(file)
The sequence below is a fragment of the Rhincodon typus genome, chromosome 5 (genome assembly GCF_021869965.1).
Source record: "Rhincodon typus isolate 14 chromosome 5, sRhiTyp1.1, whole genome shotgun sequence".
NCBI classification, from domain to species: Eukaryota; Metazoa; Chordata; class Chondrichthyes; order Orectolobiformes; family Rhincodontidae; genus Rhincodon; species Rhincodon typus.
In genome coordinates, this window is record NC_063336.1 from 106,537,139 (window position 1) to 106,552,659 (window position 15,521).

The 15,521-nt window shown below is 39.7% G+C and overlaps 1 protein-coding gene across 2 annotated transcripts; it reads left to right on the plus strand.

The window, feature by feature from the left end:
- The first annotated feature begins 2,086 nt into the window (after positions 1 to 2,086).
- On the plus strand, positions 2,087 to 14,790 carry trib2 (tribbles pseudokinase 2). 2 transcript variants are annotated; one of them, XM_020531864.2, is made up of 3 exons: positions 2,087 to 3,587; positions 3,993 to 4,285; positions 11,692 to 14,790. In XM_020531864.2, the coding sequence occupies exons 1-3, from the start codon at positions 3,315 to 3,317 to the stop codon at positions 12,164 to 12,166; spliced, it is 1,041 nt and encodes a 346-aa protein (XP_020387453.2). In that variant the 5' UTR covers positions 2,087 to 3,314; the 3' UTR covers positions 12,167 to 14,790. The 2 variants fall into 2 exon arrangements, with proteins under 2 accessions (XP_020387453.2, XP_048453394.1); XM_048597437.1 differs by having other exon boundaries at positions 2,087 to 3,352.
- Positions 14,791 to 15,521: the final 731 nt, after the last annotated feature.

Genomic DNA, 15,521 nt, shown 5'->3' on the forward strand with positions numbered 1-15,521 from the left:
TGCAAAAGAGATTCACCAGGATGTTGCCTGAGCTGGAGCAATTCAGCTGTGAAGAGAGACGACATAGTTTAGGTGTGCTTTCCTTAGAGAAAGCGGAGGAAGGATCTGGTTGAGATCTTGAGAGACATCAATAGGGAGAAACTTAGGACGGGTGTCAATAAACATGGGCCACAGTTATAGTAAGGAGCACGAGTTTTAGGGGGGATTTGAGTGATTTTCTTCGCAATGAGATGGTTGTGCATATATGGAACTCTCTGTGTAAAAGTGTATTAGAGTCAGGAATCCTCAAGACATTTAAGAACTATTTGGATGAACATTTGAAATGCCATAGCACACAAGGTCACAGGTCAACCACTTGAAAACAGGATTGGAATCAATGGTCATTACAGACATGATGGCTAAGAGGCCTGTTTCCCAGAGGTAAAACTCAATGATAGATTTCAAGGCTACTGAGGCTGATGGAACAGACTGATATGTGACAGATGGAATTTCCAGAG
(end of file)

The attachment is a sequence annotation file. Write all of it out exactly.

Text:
The sequence below is a fragment of the Rhincodon typus genome, chromosome 5 (genome assembly GCF_021869965.1).
Source record: "Rhincodon typus isolate 14 chromosome 5, sRhiTyp1.1, whole genome shotgun sequence".
NCBI classification, from domain to species: Eukaryota; Metazoa; Chordata; class Chondrichthyes; order Orectolobiformes; family Rhincodontidae; genus Rhincodon; species Rhincodon typus.
In genome coordinates, this window is record NC_063336.1 from 106,537,139 (window position 1) to 106,552,659 (window position 15,521).

The 15,521-nt window shown below is 39.7% G+C and overlaps 1 protein-coding gene across 2 annotated transcripts; it reads left to right on the plus strand.

The window, feature by feature from the left end:
- The first annotated feature begins 2,086 nt into the window (after positions 1 to 2,086).
- On the plus strand, positions 2,087 to 14,790 carry trib2 (tribbles pseudokinase 2). 2 transcript variants are annotated; one of them, XM_020531864.2, is made up of 3 exons: positions 2,087 to 3,587; positions 3,993 to 4,285; positions 11,692 to 14,790. In XM_020531864.2, the coding sequence occupies exons 1-3, from the start codon at positions 3,315 to 3,317 to the stop codon at positions 12,164 to 12,166; spliced, it is 1,041 nt and encodes a 346-aa protein (XP_020387453.2). In that variant the 5' UTR covers positions 2,087 to 3,314; the 3' UTR covers positions 12,167 to 14,790. The 2 variants fall into 2 exon arrangements, with proteins under 2 accessions (XP_020387453.2, XP_048453394.1); XM_048597437.1 differs by having other exon boundaries at positions 2,087 to 3,352.
- Positions 14,791 to 15,521: the final 731 nt, after the last annotated feature.

Genomic DNA, 15,521 nt, shown 5'->3' on the forward strand with positions numbered 1-15,521 from the left:
TGCAAAAGAGATTCACCAGGATGTTGCCTGAGCTGGAGCAATTCAGCTGTGAAGAGAGACGACATAGTTTAGGTGTGCTTTCCTTAGAGAAAGCGGAGGAAGGATCTGGTTGAGATCTTGAGAGACATCAATAGGGAGAAACTTAGGACGGGTGTCAATAAACATGGGCCACAGTTATAGTAAGGAGCACGAGTTTTAGGGGGGATTTGAGTGATTTTCTTCGCAATGAGATGGTTGTGCATATATGGAACTCTCTGTGTAAAAGTGTATTAGAGTCAGGAATCCTCAAGACATTTAAGAACTATTTGGATGAACATTTGAAATGCCATAGCACACAAGGTCACAGGTCAACCACTTGAAAACAGGATTGGAATCAATGGTCATTACAGACATGATGGCTAAGAGGCCTGTTTCCCAGAGGTAAAACTCAATGATAGATTTCAAGGCTACTGAGGCTGATGGAACAGACTGATATGTGACAGATGGAATTTCCAGAG